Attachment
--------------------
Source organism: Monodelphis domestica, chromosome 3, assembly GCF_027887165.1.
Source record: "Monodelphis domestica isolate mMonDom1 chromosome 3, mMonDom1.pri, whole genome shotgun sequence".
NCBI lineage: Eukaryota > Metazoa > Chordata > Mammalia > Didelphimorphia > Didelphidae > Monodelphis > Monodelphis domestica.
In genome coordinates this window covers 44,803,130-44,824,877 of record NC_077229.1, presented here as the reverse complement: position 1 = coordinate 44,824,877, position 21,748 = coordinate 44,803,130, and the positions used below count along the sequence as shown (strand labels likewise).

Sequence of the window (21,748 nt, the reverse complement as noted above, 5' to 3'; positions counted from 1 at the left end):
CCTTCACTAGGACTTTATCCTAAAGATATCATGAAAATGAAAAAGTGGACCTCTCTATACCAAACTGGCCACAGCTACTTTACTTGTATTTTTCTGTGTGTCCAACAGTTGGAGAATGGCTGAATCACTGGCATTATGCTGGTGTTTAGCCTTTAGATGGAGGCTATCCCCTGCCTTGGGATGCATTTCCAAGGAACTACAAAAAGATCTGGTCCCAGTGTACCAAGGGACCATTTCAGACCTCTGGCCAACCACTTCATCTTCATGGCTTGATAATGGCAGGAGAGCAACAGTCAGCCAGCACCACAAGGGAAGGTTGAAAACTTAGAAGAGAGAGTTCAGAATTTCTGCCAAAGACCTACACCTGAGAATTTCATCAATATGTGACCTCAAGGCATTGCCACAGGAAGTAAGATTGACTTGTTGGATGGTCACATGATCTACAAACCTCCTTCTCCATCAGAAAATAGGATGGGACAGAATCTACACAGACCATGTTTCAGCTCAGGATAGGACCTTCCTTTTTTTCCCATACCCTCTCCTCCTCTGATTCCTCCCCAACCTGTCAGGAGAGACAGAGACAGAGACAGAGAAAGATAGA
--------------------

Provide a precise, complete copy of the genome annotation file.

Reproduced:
Source organism: Monodelphis domestica, chromosome 3, assembly GCF_027887165.1.
Source record: "Monodelphis domestica isolate mMonDom1 chromosome 3, mMonDom1.pri, whole genome shotgun sequence".
NCBI lineage: Eukaryota > Metazoa > Chordata > Mammalia > Didelphimorphia > Didelphidae > Monodelphis > Monodelphis domestica.
In genome coordinates this window covers 44,803,130-44,824,877 of record NC_077229.1, presented here as the reverse complement: position 1 = coordinate 44,824,877, position 21,748 = coordinate 44,803,130, and the positions used below count along the sequence as shown (strand labels likewise).

Sequence of the window (21,748 nt, the reverse complement as noted above, 5' to 3'; positions counted from 1 at the left end):
CCTTCACTAGGACTTTATCCTAAAGATATCATGAAAATGAAAAAGTGGACCTCTCTATACCAAACTGGCCACAGCTACTTTACTTGTATTTTTCTGTGTGTCCAACAGTTGGAGAATGGCTGAATCACTGGCATTATGCTGGTGTTTAGCCTTTAGATGGAGGCTATCCCCTGCCTTGGGATGCATTTCCAAGGAACTACAAAAAGATCTGGTCCCAGTGTACCAAGGGACCATTTCAGACCTCTGGCCAACCACTTCATCTTCATGGCTTGATAATGGCAGGAGAGCAACAGTCAGCCAGCACCACAAGGGAAGGTTGAAAACTTAGAAGAGAGAGTTCAGAATTTCTGCCAAAGACCTACACCTGAGAATTTCATCAATATGTGACCTCAAGGCATTGCCACAGGAAGTAAGATTGACTTGTTGGATGGTCACATGATCTACAAACCTCCTTCTCCATCAGAAAATAGGATGGGACAGAATCTACACAGACCATGTTTCAGCTCAGGATAGGACCTTCCTTTTTTTCCCATACCCTCTCCTCCTCTGATTCCTCCCCAACCTGTCAGGAGAGACAGAGACAGAGACAGAGAAAGATAGA